Employment is one of the biggest areas of risk for businesses, and nonprofit organizations are no different. Employees are the heart of an organization, and the ever-changing nature of employment law at federal, state and municipal levels means that nonprofits need a strategy to remain compliant and avoid risk. However, many charities choose to forego legal advice because paying for legal services would significantly impact their programs and their commitment to the community. This is where Pro Bono Partnership and other similar organizations step in. Pro Bono Partnership addresses the legal needs of our nonprofit clients by partnering with more than 1,400 volunteer attorneys to provide expert legal assistance at no cost to the client. More than a quarter of the requests for legal assistance from the Partnership’s nonprofit clients are employment related. Typical employment-related issues charities face include:
- Reviewing worker classifications (employee vs. independent contractor; exempt vs. non-exempt)
- Developing or reviewing personnel policies and procedures
- Managing accommodation requests and leaves of absence
- Advice about performance management
A volunteer lawyer can resolve many of these issues with one or two phone calls, and the result can have a significant impact on the nonprofit, their constituents and the communities they serve.
Impact of Pro Bono Services
The fact that charitable organizations can use their precious financial resources for continuing, expanding and improving programming means that volunteer attorneys are indirectly helping the thousands of constituents the nonprofits serve.
Maureen Tinen, president of UCEDC, a nonprofit economic development corporation said:
"Our volunteer attorneys helped us navigate the complex and ever-changing employment law landscape, and we couldn’t have done it without the Partnership. I’m confident we’re in compliance with the law, and I’m grateful that I have a trusted resource I can turn to for legal advice before things become a problem. The best part is that all of these professional services are free to UCEDC, so our efforts and funds remain focused on helping entrepreneurs and small businesses in New Jersey."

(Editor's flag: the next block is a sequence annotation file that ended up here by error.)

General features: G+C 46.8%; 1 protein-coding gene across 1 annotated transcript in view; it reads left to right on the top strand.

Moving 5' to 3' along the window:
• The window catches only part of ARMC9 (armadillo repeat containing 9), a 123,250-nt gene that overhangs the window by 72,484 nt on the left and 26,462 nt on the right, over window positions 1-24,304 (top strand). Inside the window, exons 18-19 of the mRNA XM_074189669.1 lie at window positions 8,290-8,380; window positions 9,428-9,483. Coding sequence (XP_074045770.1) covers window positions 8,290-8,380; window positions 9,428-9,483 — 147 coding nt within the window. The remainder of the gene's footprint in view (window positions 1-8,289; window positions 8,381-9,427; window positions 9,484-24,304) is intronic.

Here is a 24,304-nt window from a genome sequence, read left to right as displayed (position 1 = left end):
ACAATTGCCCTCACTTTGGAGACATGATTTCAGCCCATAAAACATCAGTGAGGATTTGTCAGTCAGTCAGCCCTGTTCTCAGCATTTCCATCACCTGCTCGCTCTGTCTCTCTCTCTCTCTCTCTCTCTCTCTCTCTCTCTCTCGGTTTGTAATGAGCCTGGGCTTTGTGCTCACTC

Similarly, Kim Tsimbinos, governance committee chair of Lunch Break, noted that the organization’s years-long relationship with Pro Bono Partnership has led to the completion of several projects that would not have been possible otherwise:
"The Partnership has assisted with revising our bylaws, updating our conflict of interest policy, a complete review and the total revamping of our employee handbook, a review of a lease agreement, and many others. Some of the matters had quick answers, and others were more complex and took more time to complete, but we always knew we were getting the best advice from the most knowledgeable experts on each subject. The fact that Pro Bono Partnership enabled us to address these important legal issues without cost provided a tangible benefit to individuals in our community for whom we provide food, clothing, and fellowship on a daily basis."
Some goals can be daunting, but volunteering for pro bono matters is not one of them. You can get started today by visiting our website and completing a brief form to become a volunteer. While you’re there, take a look at the “Volunteer Opportunities” section that can be filtered by practice area, state or type of organization. Chances are you’ll find something that will pique your interest, and you can be sure that an appreciative client will be thrilled to hear from you.
Published February 22, 2019.